According to the United Nations Population Fund (UNFPA), Latin America is the only region in the world where the number of teenage pregnancy is still increasing. Mexico has become a worldwide leader in teen pregnancy. One half of adolescent girls who have begun their sex life between the ages of 12 and 19 gets pregnant.

Rubicelia Cayetano, from NAXWIIN NGO, has worked with such realities and has faced many similar situations. In a report on teenage pregnancy in Mixes communities she says: “When parents find out that their daughter had sexual relations with her boyfriend and that she is pregnant, or that she has been raped, they ask the youth to get marry or “repair the damage” through money compensation, for which they put a price. However, if the girl was victim of sexual abuse, the importance of receiving psychological care is rarely considered. Even in some cases it has happened that the girl’s parents decide to give her daughter to the rapist to live with him for having dishonored them, regardless of what the girl feels or thinks; and thus, she is treated like an object at the disposal of the others.”*

The following are quotes from Mexico’s director of United Nations Population Fund, Leonor Calderon Artieda:

“Girls between 10-14 years old are highly vulnerable. It is a social group that has almost no voice or conscience of the things that are happening. There is a very high percentage of pregnancies that are consequence of abuse. We believe that a child under 14 has no ability to authorize and consent to a sexual relationship, but in many cases it is the clear result of sexual violence, and incest. Another element that we have observed is that the fathers of the babies double or triple the age of the mother, which reveals it is not a relationship of equals. There must be judicial measures. A crime that continues its process of normalization and has no consequences, is the greatest incentive for these situations to keep on happening.”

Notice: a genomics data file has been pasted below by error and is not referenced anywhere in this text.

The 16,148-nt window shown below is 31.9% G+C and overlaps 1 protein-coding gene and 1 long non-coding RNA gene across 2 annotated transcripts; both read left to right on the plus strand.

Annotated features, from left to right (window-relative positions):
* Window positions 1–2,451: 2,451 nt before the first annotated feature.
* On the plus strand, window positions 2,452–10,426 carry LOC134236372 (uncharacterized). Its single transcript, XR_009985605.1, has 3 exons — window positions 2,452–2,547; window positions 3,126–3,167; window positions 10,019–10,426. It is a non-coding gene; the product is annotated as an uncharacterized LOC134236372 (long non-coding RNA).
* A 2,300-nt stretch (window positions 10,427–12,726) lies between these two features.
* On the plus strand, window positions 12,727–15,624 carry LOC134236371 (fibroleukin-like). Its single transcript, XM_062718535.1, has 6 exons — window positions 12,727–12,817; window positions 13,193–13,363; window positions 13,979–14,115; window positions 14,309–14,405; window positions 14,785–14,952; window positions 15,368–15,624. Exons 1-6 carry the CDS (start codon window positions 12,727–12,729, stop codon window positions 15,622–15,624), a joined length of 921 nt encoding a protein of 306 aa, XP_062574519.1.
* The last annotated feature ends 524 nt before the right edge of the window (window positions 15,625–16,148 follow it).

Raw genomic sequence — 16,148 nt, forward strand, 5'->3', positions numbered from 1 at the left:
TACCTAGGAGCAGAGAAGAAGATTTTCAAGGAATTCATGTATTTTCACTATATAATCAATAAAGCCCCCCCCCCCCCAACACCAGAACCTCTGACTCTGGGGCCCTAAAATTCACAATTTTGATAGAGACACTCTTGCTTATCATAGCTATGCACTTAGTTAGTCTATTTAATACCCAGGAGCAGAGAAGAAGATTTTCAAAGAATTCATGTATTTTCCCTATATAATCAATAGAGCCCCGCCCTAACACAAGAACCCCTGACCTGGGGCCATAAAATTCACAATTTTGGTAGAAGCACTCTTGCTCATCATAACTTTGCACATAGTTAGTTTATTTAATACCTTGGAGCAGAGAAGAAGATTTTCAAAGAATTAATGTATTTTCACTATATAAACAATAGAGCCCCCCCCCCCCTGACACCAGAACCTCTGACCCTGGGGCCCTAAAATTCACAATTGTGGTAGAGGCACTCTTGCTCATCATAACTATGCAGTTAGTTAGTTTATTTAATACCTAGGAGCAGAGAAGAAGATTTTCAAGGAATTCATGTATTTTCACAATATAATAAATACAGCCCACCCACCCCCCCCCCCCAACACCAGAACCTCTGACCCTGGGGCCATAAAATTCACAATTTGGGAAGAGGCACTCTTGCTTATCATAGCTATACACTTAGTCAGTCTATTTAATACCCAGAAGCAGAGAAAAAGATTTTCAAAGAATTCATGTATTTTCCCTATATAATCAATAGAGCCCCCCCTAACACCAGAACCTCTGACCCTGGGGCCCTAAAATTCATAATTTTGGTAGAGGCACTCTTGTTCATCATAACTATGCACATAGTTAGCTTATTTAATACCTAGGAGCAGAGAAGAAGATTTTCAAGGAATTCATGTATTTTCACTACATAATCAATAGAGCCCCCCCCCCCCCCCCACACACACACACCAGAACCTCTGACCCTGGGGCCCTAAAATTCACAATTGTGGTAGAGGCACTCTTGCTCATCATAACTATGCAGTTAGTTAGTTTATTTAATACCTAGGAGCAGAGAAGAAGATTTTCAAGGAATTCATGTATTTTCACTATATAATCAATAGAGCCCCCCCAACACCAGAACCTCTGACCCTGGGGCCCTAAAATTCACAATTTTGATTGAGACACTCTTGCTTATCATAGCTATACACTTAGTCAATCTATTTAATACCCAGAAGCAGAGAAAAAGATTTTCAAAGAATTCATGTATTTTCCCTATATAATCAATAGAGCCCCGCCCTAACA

“Keeping girls from attending school often leads to teen pregnancies. The cultural justification is referred to as “usos y costumbres”.** Education is a fundamental right in Mexico and the Latin American countries.  We have an obligation to avoid any cultural practice that could limit that right.”

“Teenage pregnancy is an issue. The statistics talk about unwanted pregnancies, but for me, the wanted pregnancy is also a problem. What makes a 14 or 15 year-old-girl  want to be pregnant – even when there are opportunities for her to become a productive person in society? The best contraceptive in the world is opportunity to make a career or accomplish a dream. ***

* Rubicelia Cayetano Cap. Teen pregnancy among Mixes women. Rights, sexual and reproductive health among indigenous youth: Towards building a necessary agenda. Paloma Bonfil S. (Ed.) Edited by AC GIMTRAP

** In Mexico, it is informally known as a system of customs the way of self-government practiced by many indigenous population municipalities in order to regulate the life of the community.

*** Interview with Leonor Calderon Artieda United Nations Population Fund (UNFPA), Mexico.